Magazine article The New Yorker

Deep Freeze

Magazine article The New Yorker

Deep Freeze

Article excerpt

Deep Freeze

Explorations of the richness, and the relevance, of Schubert.

The tenor Ian Bostridge stars in an ambitious reconception of Schubert's song cycle "Winterreise."

In the past several years, the music of Franz Schubert has captivated classical-music programmers in New York and elsewhere. His appeal to audiences has never been in doubt, as his song cycles, piano sonatas, and string quartets parade across our stages at a constant clip. But he seems to walk among us now, as Mozart did in the nineteen-eighties and early nineties, and as Shostakovich did for some years after that. Schubert's unprecedented lyrical sensitivity, his revelatory harmonic wanderings, and even his insecure craftsmanship seem especially apt for a moment in which classical music is becoming more of an "indie" venture.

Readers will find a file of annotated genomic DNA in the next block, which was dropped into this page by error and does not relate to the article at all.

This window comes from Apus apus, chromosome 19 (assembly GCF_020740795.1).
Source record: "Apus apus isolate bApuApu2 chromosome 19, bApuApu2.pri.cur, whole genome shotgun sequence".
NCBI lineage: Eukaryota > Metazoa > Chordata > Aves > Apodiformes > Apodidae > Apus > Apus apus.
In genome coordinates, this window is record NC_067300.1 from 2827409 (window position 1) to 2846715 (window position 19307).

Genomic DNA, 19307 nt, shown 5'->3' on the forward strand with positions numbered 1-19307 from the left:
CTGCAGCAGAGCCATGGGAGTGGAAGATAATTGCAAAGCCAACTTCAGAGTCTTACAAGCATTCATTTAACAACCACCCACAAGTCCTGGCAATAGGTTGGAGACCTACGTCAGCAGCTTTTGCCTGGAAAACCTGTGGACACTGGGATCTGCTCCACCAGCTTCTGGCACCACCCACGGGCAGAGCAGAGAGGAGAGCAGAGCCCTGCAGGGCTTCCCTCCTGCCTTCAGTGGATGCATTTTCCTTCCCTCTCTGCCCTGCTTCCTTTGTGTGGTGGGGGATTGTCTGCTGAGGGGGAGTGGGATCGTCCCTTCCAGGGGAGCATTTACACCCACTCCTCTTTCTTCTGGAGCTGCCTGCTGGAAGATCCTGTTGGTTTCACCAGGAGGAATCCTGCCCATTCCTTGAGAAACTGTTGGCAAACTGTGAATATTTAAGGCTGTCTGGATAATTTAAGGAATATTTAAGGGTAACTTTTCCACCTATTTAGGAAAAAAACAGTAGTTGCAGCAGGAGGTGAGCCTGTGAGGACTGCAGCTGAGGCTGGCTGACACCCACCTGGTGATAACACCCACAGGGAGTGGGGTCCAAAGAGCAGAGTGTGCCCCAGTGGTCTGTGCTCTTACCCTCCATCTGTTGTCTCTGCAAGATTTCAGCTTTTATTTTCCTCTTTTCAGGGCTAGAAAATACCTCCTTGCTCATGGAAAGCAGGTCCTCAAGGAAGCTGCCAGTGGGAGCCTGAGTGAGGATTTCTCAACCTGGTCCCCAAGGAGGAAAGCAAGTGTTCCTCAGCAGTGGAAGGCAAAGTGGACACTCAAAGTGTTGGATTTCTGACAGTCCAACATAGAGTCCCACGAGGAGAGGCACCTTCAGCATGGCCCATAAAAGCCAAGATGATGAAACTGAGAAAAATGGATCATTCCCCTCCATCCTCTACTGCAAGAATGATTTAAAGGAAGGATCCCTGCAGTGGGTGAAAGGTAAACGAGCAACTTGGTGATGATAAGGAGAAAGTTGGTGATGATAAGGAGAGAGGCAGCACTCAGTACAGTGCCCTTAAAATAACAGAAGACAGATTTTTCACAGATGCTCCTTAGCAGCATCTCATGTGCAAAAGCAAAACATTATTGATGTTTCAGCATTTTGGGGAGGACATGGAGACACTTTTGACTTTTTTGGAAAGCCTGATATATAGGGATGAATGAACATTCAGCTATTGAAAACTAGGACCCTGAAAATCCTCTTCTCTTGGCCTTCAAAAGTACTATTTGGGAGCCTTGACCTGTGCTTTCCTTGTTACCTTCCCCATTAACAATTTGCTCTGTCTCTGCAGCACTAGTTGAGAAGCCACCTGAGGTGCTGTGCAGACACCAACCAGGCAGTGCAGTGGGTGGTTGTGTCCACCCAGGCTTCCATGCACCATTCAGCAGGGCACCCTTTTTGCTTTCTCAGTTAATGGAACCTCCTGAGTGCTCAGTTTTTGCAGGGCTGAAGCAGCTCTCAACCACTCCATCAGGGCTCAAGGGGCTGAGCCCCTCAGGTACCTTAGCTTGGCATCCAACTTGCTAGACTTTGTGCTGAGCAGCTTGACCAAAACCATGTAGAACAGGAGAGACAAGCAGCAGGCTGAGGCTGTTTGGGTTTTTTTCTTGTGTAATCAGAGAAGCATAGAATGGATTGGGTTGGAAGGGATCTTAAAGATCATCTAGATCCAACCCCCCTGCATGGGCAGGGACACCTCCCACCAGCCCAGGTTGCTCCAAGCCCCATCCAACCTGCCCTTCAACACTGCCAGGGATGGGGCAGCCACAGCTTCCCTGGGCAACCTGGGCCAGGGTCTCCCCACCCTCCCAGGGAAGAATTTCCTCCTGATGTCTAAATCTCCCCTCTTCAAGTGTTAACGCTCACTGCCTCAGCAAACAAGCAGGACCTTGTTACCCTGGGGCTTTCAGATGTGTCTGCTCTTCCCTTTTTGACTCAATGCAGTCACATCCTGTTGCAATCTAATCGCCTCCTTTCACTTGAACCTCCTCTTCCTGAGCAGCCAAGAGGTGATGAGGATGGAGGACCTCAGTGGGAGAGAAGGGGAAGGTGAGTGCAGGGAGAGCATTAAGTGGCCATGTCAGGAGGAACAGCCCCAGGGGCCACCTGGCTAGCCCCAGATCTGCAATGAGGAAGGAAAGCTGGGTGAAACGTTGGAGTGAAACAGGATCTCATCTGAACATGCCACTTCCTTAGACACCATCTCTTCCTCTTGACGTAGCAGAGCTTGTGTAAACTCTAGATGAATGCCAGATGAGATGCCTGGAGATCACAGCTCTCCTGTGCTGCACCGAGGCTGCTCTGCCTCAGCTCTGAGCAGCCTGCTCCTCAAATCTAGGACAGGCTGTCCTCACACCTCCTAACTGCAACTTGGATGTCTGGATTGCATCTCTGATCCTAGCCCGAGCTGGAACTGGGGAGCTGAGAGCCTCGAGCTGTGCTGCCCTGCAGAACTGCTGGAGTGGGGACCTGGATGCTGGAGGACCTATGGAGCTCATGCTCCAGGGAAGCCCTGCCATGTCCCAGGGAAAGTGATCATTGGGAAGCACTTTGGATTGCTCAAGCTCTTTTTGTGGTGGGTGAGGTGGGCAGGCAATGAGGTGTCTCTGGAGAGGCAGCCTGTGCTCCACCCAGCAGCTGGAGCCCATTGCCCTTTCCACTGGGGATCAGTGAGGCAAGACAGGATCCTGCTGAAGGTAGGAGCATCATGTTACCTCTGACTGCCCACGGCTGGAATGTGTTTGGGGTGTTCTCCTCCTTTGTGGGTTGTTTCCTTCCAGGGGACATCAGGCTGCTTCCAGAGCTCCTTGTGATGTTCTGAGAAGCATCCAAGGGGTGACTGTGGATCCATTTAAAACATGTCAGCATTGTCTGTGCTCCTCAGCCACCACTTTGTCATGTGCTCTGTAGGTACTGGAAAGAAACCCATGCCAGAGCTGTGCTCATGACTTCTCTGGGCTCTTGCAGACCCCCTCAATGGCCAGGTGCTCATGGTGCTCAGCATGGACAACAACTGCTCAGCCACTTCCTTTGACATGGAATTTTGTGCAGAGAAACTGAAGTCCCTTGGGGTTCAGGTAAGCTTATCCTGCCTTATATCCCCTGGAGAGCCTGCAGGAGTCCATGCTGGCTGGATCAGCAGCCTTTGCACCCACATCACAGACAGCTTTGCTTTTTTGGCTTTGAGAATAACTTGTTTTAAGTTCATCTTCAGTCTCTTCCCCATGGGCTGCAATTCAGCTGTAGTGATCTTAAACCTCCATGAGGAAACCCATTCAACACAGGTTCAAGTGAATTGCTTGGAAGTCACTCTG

This summer, specialized programming intensifies the Schubert trend. "Schubert's Summer Journey," a miniseries of six concerts curated by the eminent pianist Emanuel Ax, is under way at Tanglewood; upcoming events include two Thursday evenings (Aug. 3 and Aug. 17) in which Ax and Yo-Yo Ma are joined by such artists as the violinist Colin Jacobsen and the mezzo-soprano Jamie Barton. Lincoln Center's Mostly Mozart efforts are more wide-ranging. Trio Solisti makes its festival debut in a late-night concert at the Kaplan Penthouse centered on the sublime Piano Trio No. 1 in B-Flat Major (Aug. 15); at the David Rubenstein Atrium, the cool kids of the International Contemporary Ensemble offer a free "Schubertiade Remix" (Aug. …

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